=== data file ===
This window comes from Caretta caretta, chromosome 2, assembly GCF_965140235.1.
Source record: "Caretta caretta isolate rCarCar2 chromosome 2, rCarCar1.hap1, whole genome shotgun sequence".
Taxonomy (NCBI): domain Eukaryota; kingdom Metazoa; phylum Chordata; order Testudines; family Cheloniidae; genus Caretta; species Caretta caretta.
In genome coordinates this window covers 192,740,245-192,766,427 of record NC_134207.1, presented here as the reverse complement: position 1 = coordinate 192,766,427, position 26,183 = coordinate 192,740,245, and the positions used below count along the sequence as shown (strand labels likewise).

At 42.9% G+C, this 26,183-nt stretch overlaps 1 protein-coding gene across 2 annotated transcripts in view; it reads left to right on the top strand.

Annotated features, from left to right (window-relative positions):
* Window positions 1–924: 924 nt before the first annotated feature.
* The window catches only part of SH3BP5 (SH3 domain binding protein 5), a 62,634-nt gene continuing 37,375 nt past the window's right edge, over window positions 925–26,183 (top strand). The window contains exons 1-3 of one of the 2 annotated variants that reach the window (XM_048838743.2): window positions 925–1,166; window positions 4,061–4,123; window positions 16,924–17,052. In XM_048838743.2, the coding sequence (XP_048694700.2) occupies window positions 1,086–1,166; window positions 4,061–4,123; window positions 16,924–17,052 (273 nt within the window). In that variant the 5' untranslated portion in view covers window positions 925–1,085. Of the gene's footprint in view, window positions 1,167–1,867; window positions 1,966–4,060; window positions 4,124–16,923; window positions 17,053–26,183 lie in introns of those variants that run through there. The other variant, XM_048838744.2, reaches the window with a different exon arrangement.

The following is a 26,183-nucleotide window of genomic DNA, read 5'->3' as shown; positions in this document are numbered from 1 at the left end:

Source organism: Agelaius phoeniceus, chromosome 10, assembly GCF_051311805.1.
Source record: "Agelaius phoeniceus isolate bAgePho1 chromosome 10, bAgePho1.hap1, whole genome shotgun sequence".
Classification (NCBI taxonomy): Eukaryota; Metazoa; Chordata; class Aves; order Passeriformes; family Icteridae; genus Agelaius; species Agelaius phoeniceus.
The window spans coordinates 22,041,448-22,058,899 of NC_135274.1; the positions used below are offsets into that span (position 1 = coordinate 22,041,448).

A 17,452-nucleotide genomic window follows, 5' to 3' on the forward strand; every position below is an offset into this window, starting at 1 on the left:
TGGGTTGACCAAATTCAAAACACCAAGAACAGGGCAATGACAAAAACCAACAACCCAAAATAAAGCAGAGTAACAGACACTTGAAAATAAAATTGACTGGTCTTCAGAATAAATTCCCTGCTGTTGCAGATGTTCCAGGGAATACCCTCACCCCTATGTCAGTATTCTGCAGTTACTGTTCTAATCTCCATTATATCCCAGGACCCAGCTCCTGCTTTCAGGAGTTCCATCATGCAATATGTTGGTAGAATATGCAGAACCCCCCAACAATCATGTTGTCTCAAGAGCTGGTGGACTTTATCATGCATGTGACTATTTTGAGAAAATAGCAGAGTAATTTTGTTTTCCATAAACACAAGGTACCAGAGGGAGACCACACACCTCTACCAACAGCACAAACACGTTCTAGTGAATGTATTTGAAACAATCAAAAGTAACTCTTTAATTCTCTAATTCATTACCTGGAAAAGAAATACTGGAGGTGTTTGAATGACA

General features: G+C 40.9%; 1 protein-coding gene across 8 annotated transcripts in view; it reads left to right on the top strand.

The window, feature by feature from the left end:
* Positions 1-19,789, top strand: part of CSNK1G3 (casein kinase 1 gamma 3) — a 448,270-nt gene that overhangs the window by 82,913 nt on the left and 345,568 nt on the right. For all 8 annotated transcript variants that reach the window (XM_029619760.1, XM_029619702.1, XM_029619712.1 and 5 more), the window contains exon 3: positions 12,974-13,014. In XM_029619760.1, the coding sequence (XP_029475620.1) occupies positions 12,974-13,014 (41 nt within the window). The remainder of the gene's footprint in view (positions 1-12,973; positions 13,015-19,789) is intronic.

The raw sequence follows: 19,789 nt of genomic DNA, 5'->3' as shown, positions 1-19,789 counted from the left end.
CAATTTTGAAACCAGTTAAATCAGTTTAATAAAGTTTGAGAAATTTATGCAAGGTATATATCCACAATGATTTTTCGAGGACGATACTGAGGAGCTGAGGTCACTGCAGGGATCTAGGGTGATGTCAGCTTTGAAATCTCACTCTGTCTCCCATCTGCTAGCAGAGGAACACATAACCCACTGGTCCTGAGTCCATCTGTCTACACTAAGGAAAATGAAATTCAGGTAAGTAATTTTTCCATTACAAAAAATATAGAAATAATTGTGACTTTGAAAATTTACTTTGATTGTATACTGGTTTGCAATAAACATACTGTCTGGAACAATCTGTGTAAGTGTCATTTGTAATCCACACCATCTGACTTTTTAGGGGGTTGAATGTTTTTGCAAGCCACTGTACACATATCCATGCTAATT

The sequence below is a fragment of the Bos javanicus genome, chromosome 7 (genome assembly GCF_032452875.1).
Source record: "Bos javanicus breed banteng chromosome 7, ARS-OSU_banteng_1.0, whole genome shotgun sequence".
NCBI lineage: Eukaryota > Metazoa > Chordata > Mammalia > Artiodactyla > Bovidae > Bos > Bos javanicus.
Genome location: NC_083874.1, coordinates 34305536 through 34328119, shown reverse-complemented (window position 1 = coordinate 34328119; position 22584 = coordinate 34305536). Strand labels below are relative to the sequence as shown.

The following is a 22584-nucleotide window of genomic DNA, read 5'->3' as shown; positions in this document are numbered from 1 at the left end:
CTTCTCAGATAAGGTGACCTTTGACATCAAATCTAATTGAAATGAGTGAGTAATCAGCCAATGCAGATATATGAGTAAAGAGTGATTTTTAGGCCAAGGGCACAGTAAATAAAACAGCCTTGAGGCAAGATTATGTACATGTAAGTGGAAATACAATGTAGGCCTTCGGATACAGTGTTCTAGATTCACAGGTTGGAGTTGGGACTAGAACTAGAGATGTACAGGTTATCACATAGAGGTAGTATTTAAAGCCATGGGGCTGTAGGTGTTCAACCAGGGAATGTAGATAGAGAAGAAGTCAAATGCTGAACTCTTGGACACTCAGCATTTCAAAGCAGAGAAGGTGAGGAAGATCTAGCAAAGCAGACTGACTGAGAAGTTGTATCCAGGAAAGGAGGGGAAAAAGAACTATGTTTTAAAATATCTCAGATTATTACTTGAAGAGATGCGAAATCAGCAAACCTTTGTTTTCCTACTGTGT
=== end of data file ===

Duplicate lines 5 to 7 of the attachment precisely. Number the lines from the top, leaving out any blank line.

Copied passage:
At 42.9% G+C, this 26,183-nt stretch overlaps 1 protein-coding gene across 2 annotated transcripts in view; it reads left to right on the top strand.

Annotated features, from left to right (window-relative positions):
* Window positions 1–924: 924 nt before the first annotated feature.